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To Comply with State Privacy Laws, Companies Ironically Need More Data

Adrienne Patton



Photo of Rep. Tony Cardenas, D-Calif., speaking at a CompTIA privacy event by Adrienne Patton

WASHINGTON, February 12, 2020 – As states draft and pass state-wide privacy laws, company compliance becomes increasingly “untenable,” said Konture Technology Services President Scott Crespo at a privacy event held Wednesday by CompTIA.

Crespo helps companies of varying sizes meet privacy laws, a job that became more complicated when the California Consumer Privacy Act passed in 2018 and became enforceable on January 1, 2020.

Crespo said his clients have been able to maneuver CCPA by adopting a “one size fits all” approach that will soon be impossible if more state standards are passed, said Crespo.

Companies who cannot comply in time might stop providing services to certain states, which occurred when the European Union passed the General Data Protection Regulation because other countries couldn’t comply in time, said Crespo.

Companies support privacy, but lawmakers must avoid hindering innovation and new players in the industry by setting an impossible compliance bar, said Crespo.

Crespo noted the irony in laws like CCPA. Because businesses want to comply with CCPA, this requires they collect more information about consumers to confirm their place of residence, said Crespo.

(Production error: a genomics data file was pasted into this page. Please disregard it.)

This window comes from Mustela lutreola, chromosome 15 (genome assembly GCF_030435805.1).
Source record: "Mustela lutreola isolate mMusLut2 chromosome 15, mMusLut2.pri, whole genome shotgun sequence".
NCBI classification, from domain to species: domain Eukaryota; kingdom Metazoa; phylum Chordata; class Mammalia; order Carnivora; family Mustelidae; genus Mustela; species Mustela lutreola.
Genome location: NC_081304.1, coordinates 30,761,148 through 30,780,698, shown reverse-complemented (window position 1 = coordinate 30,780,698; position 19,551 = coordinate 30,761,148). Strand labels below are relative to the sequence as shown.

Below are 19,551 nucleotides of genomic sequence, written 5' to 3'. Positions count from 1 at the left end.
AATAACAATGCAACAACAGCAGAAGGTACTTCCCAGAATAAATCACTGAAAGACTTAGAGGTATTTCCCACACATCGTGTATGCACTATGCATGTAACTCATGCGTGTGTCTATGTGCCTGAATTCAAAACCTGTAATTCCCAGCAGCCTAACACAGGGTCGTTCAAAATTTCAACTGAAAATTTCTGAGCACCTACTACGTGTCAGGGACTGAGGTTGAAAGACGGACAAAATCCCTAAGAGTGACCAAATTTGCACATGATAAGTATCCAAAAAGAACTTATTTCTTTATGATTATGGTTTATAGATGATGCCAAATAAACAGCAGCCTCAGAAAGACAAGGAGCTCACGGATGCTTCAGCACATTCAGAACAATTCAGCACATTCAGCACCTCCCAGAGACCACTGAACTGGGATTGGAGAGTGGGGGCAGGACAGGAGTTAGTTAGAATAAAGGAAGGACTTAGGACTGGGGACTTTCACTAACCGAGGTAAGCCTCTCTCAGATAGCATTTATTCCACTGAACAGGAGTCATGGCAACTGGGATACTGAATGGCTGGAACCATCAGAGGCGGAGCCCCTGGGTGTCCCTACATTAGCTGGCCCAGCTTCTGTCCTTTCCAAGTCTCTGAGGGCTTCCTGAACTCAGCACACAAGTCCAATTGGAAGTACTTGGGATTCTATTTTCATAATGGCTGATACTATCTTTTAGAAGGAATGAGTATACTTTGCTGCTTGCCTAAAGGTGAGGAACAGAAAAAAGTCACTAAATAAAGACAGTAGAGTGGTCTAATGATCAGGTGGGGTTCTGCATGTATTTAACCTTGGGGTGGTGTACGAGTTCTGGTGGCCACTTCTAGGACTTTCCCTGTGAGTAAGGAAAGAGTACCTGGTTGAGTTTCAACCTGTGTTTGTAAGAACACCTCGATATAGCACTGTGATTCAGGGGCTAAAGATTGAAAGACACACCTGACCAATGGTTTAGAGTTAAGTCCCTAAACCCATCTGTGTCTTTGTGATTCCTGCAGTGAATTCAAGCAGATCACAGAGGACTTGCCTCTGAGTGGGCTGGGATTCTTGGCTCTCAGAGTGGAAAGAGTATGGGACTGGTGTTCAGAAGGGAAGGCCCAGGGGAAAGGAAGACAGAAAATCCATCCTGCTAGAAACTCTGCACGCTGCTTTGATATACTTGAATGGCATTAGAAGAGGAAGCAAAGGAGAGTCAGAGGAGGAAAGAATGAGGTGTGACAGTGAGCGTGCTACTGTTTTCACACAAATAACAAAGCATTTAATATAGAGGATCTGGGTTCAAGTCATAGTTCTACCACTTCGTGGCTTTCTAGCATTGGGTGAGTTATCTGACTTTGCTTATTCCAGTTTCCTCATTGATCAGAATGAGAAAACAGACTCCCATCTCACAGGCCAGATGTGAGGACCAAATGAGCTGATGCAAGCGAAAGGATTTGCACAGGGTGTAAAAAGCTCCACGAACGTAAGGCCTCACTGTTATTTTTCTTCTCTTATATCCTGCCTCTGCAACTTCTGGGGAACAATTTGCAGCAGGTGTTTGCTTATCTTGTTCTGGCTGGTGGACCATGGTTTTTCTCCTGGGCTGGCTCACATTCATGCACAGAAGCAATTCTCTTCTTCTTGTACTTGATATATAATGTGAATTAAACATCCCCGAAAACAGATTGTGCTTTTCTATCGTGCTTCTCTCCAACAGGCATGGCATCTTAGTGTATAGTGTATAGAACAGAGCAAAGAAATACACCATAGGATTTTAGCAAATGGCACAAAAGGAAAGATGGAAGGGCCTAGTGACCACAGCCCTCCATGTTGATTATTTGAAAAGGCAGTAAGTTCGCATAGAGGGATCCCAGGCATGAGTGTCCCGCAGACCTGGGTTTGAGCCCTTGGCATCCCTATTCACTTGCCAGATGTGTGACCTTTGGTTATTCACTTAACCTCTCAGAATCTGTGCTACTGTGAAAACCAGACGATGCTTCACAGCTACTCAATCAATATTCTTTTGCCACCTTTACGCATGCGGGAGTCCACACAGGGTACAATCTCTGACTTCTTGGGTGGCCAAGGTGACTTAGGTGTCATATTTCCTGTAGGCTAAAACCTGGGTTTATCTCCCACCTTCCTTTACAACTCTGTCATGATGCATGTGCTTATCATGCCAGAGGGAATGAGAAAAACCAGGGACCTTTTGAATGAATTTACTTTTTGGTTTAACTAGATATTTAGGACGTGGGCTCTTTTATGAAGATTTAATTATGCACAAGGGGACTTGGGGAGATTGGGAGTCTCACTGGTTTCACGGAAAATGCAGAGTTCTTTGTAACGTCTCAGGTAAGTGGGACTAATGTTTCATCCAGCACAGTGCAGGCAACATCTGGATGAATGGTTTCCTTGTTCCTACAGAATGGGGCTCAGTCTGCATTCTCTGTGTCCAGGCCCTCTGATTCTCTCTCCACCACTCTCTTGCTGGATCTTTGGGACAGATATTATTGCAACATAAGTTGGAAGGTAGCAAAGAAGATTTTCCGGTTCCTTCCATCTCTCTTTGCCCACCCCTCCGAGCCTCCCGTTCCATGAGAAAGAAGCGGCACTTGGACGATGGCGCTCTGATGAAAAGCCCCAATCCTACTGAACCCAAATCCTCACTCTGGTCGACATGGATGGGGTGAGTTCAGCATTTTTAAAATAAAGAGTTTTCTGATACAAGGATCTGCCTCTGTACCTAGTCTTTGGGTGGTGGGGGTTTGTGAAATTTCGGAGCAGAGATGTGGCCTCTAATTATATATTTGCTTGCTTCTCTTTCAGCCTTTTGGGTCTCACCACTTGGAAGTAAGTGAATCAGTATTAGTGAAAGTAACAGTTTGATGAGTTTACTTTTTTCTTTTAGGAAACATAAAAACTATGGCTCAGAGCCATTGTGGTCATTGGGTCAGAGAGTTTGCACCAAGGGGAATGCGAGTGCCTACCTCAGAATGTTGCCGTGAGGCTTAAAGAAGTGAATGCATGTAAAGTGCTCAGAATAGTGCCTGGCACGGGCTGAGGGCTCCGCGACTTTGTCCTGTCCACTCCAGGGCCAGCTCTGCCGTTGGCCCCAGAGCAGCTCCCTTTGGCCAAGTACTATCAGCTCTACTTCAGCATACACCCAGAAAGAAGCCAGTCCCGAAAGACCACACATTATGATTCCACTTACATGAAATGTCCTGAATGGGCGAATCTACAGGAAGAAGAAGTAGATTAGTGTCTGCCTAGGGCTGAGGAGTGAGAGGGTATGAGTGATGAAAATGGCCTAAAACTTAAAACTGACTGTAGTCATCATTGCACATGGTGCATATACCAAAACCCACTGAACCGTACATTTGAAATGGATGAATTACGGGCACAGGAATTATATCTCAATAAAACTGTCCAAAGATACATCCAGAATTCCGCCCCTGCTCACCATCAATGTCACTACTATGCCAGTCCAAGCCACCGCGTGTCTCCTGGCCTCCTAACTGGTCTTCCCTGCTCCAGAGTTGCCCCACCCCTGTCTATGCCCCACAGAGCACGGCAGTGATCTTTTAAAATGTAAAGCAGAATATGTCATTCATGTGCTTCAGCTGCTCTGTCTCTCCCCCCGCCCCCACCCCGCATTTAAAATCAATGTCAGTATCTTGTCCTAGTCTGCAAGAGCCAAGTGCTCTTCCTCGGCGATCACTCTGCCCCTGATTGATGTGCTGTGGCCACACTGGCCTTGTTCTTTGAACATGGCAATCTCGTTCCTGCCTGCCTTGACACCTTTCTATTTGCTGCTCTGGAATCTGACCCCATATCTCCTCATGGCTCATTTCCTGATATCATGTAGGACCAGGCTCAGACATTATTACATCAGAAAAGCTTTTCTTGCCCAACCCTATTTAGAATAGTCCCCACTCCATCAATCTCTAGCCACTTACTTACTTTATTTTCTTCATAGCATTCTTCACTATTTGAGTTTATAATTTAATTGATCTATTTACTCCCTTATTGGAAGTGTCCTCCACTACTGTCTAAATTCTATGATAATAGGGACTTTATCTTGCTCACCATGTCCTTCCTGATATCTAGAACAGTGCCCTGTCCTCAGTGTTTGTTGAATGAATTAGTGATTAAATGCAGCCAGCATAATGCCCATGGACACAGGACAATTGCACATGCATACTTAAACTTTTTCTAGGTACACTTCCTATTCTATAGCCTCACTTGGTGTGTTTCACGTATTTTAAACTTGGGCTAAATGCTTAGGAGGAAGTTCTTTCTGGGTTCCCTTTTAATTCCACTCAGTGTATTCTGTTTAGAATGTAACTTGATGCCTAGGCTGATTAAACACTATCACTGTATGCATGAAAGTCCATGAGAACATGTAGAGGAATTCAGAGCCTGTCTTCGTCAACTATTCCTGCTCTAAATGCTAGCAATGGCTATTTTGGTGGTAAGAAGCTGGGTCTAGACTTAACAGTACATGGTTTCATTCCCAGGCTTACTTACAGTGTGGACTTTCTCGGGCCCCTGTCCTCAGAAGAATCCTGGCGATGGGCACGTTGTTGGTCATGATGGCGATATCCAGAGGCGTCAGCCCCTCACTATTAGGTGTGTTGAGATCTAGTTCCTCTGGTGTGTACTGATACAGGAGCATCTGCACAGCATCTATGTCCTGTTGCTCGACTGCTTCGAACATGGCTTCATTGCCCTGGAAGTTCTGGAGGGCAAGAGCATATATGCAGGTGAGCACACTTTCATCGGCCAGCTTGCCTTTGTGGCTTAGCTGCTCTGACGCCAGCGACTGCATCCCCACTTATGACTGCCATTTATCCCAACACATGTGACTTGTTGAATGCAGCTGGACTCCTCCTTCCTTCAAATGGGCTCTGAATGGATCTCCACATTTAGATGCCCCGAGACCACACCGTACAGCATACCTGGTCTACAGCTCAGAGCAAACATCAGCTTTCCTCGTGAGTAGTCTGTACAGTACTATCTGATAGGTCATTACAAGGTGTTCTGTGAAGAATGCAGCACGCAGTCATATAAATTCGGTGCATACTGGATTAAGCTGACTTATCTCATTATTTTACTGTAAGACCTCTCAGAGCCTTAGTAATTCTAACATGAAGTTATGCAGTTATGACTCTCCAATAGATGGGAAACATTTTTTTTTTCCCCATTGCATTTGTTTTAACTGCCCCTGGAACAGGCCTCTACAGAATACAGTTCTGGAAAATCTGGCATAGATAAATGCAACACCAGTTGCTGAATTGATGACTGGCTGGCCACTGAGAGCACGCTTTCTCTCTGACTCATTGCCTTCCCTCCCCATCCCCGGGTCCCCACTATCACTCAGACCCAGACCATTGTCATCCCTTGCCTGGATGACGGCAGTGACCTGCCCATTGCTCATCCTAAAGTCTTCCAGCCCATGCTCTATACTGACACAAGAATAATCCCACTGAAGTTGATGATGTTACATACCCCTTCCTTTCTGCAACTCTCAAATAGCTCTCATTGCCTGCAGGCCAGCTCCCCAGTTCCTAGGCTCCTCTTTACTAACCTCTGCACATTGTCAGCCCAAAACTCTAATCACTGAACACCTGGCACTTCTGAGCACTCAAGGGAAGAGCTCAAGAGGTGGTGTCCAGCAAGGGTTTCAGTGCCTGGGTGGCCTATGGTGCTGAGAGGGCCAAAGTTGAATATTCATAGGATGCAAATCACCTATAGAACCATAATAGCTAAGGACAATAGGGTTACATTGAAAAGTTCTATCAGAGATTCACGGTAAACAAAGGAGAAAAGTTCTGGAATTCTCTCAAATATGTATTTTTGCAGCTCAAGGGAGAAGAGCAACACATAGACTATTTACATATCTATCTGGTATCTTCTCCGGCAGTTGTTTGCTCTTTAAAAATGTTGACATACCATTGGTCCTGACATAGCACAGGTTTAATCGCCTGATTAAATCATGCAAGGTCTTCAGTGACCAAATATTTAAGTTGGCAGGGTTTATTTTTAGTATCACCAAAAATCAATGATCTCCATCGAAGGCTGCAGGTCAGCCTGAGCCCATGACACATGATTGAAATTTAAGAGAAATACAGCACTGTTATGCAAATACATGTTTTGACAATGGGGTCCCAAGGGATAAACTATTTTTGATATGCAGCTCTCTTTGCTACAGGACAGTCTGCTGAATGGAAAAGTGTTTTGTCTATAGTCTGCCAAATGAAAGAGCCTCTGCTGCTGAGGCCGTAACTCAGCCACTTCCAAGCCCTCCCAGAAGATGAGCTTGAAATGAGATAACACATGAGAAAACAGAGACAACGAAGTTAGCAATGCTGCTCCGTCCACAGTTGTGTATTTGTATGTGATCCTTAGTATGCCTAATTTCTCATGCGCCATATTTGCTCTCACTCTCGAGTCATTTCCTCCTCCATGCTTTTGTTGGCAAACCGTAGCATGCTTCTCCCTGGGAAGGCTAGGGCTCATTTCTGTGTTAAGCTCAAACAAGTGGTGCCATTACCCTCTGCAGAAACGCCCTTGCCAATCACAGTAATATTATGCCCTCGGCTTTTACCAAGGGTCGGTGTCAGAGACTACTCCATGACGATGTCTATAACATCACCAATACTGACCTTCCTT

California residents remain protected under CCPA even while travelling, making privacy practice even more difficult for companies because they must know where users permanently live, said Crespo.

State legislation moves a lot quicker than federal legislation, said CompTIA State Government Affairs Vice President Alexi Madon. “A lot of people want to pass bills now,” said Madon.

Any company that acquires data is affected by private right of actions, not just the technology sector, explained Madon.

Madon said bills generally have three parts: definitions, access provisions, enforcement. State privacy bills look very different, a dilemma that Crespo noted will lead to companies putting up “digital borders.”

Representatives Cardenas and McMorris Rodgers acknowledged the urgent need for a national privacy law

Rep. Tony Cardenas, D-California, expressed concern over his home state’s CCPA because it was not a finished product when it reached the governor’s desk.

Cardenas said he favors an “opt in model,” so consumers can choose the privacy they deem fit. Cardenas hopes to pass a bipartisan privacy law that still grants states some leeway.

Rep. Cathy McMorris Rodgers, R-Washington, said the committee hopes to pass a federal privacy law this year.

GDPR created huge barriers for industry newcomers, and Congress must pass a bill that “protects consumers without stifling innovation,” said McMorris Rodgers.

McMorris Rodgers urged the audience to increase awareness surrounding the privacy issue because as excitement dwindles, McMorris Rodgers feels less optimistic a bill can get passed soon.

When asked what she thinks about the privacy bill the Washington State legislature is debating, McMorris Rodgers said, it makes her “more convinced” that a national model is essential.

CompTIA Senior Policy Counsel Dileep Srihari said it was “refreshing” that the congress members were concerned about their respective state’s privacy initiatives.

Srihari was concerned about the “hidden cost to innovation” that privacy regulations can pose if not carefully constructed. Numerous companies will emerge with 5G, just like Uber emerged with 4G, said Srihari. He worries that new innovations will be “stillborn” under overpowering privacy laws.


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